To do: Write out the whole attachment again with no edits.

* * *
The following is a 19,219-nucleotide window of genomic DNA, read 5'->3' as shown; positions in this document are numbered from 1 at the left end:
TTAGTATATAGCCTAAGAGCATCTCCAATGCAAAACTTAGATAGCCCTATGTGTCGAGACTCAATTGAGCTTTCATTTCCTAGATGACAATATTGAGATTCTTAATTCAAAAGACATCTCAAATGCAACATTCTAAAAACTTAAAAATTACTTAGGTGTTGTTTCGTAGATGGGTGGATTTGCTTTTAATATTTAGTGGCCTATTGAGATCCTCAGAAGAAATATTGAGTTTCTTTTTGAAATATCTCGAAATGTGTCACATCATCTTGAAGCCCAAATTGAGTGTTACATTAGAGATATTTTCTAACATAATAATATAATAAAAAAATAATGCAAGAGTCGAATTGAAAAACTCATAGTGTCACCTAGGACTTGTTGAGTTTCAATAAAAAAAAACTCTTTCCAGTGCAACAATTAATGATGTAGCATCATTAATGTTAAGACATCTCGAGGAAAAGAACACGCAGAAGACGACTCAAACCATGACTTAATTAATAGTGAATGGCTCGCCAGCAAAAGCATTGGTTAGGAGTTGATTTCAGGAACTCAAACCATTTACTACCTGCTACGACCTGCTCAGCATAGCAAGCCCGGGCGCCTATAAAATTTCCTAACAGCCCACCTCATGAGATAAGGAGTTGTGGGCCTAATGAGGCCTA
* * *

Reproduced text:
The following is a 19,219-nucleotide window of genomic DNA, read 5'->3' as shown; positions in this document are numbered from 1 at the left end:
TTAGTATATAGCCTAAGAGCATCTCCAATGCAAAACTTAGATAGCCCTATGTGTCGAGACTCAATTGAGCTTTCATTTCCTAGATGACAATATTGAGATTCTTAATTCAAAAGACATCTCAAATGCAACATTCTAAAAACTTAAAAATTACTTAGGTGTTGTTTCGTAGATGGGTGGATTTGCTTTTAATATTTAGTGGCCTATTGAGATCCTCAGAAGAAATATTGAGTTTCTTTTTGAAATATCTCGAAATGTGTCACATCATCTTGAAGCCCAAATTGAGTGTTACATTAGAGATATTTTCTAACATAATAATATAATAAAAAAATAATGCAAGAGTCGAATTGAAAAACTCATAGTGTCACCTAGGACTTGTTGAGTTTCAATAAAAAAAAACTCTTTCCAGTGCAACAATTAATGATGTAGCATCATTAATGTTAAGACATCTCGAGGAAAAGAACACGCAGAAGACGACTCAAACCATGACTTAATTAATAGTGAATGGCTCGCCAGCAAAAGCATTGGTTAGGAGTTGATTTCAGGAACTCAAACCATTTACTACCTGCTACGACCTGCTCAGCATAGCAAGCCCGGGCGCCTATAAAATTTCCTAACAGCCCACCTCATGAGATAAGGAGTTGTGGGCCTAATGAGGCCTA